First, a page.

What I have tried:

I can use a variable called m_ElapsedTime for example to store the elapsed time since the last frame and check if it is equal to the transition animation which works but stops before the transition is almost complete and I have not been able to find any solution for it. There aren't many details about this kind of animation in my case because I've been researching for a while to find a solution, so I really had to ask a question here. If you know a better algorithm or a solution for it, please help me And please explain why my code doesn't work as I said.
Posted
Updated 17-Jul-23 19:38pm

You wil have to dig it out yourself. Start by making more TRACE output with a detailed timestamp. I would use some constant for the timer id. In this code your arent correctly use the timer id. Check it!

tip: start with a low frame rate like 10 frames for the compleation animation. It helps to find some issues in your code.
 
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One thing to keep in mind is the Windows timer works on multiples of 60Hz or 16.7ms. That is as low as it will go about 60Hz is achievable as is 30Hz.

At the risk of blowing my own horn, I like this class for determining elapsed time : High Resolution Timing[^], because it is very, very easy to use.

For your use, you would need an instance and a starting value. They could look like this :
C++
class Transition
{
protected:
    Elapsed        m_Timer;        // elapsed timer instance
    std::uint32_t  m_FrameRate;    // target frequency of animation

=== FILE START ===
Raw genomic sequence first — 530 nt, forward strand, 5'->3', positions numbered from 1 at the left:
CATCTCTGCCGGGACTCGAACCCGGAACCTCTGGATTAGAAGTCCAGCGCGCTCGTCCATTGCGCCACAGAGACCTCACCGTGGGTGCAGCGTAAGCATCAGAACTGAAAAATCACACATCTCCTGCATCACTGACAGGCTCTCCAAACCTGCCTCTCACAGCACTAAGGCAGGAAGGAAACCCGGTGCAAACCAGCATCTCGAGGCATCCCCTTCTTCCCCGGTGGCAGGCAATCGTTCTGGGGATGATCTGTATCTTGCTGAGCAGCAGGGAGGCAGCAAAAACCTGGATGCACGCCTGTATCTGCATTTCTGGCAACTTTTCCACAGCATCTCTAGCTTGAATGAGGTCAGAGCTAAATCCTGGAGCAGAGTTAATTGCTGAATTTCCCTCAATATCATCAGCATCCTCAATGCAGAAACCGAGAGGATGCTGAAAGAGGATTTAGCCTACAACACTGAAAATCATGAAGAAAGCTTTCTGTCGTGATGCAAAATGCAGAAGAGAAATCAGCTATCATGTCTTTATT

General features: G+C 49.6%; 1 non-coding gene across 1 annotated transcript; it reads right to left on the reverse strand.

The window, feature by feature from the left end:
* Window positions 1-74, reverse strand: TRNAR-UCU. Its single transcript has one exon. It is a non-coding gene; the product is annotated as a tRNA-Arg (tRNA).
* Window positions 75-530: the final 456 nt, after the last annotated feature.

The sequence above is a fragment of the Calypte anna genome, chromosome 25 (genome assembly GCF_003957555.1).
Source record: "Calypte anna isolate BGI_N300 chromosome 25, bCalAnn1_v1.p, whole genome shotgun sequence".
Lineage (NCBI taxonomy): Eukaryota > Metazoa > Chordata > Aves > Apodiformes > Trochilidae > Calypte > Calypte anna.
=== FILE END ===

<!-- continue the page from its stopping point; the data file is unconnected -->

std::uint32_t  m_FramePeriod;  // period of timer in milliseconds
    double         m_ElapsedTime;  // the time animation has actually run
    double         m_StartTime;    // time animation started
    double         m_Duration;     // time animation is supposed to run in seconds
};

void SetFrameRate( std::uint32_t frameRate = 60 )
{
    m_FrameRate = frameRate;
    m_FramePeriod = 1000 / frameRate;
    KillTimer( m_Window->GetWindow(), m_TimerId );
    m_Window->CreateTimer( true, m_FramePeriod, m_TimerId );
}

// constructor

Transition::Transition( ... )
{
   // other code here

   SetFrameRate();
   m_StartTime = m_Timer.Since( 0 );   // initialize the elapsed timer
}

void Transition::Update()
{
    // obtain elapsed time in seconds
    m_ElapsedTime = m_Timer.Since( m_StartTime );
    if( m_ElapsedTime >= m_Duration )
    {
        // time has expired
        KillTimer( m_Window->GetWindow(), m_TimerId );
        m_IsDone = true;
    }
    else
    {
        // determine ratio of progress
        double progress = m_ElapsedTime / m_Duration;
        // update animation based on progress ratio
    }
}
Is the CreateTimer call correct? In the Windows API, the function takes a period in milliseconds, not a frequency. Does your window class work differently?
 
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v2
Comments
merano99 20-Sep-23 5:16am    
+5, According to my knowledge, thread change times below 16ms were not possible under Windows, at least in the environment I tested. Even if the PerformanceTimer resolves more precisely, the processing of a message could probably also require this minimum time.
I know this may sound silly, but to fix this you need to replace the color value with the starting color. And the other thing you need to do is to use elapsedTime instead of deltaTime to calculate the progress.

Here's the code:
float progress = (std::min)((m_ElapsedTime / m_Duration), 1.0f);
        
m_Color.r = Lerp(m_Start.r, m_End.r, progress);
m_Color.g = Lerp(m_Start.g, m_End.g, progress);
m_Color.b = Lerp(m_Start.b, m_End.b, progress);
m_Color.a = Lerp(m_Start.a, m_End.a, progress);
 
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Comments
merano99 20-Sep-23 5:33am    
Two comments:
1. thread change times below 16ms are hardly feasible in the default setting under Windows, as far as I know. Working out messages with shorter spacing could cause problems.
2. it is not seen with pleasure, if questioners post their answer as Solutions. If you have solved the problem, it will be gladly accepted above as an extension under the asked question. Then everyone will see it, and you can ask questions about the solution you found.